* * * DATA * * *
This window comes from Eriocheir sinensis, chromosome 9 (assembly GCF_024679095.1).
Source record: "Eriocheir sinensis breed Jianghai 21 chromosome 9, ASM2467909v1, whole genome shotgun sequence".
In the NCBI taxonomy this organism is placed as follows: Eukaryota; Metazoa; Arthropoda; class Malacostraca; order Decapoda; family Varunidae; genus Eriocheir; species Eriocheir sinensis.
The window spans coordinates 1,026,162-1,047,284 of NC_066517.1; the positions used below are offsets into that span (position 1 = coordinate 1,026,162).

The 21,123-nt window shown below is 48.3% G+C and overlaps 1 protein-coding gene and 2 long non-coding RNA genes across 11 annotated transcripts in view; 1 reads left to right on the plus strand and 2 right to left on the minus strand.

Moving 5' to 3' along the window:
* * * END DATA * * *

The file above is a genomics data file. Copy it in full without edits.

This window comes from Eriocheir sinensis, chromosome 9 (assembly GCF_024679095.1).
Source record: "Eriocheir sinensis breed Jianghai 21 chromosome 9, ASM2467909v1, whole genome shotgun sequence".
In the NCBI taxonomy this organism is placed as follows: Eukaryota; Metazoa; Arthropoda; class Malacostraca; order Decapoda; family Varunidae; genus Eriocheir; species Eriocheir sinensis.
The window spans coordinates 1,026,162-1,047,284 of NC_066517.1; the positions used below are offsets into that span (position 1 = coordinate 1,026,162).

The 21,123-nt window shown below is 48.3% G+C and overlaps 1 protein-coding gene and 2 long non-coding RNA genes across 11 annotated transcripts in view; 1 reads left to right on the plus strand and 2 right to left on the minus strand.

Moving 5' to 3' along the window: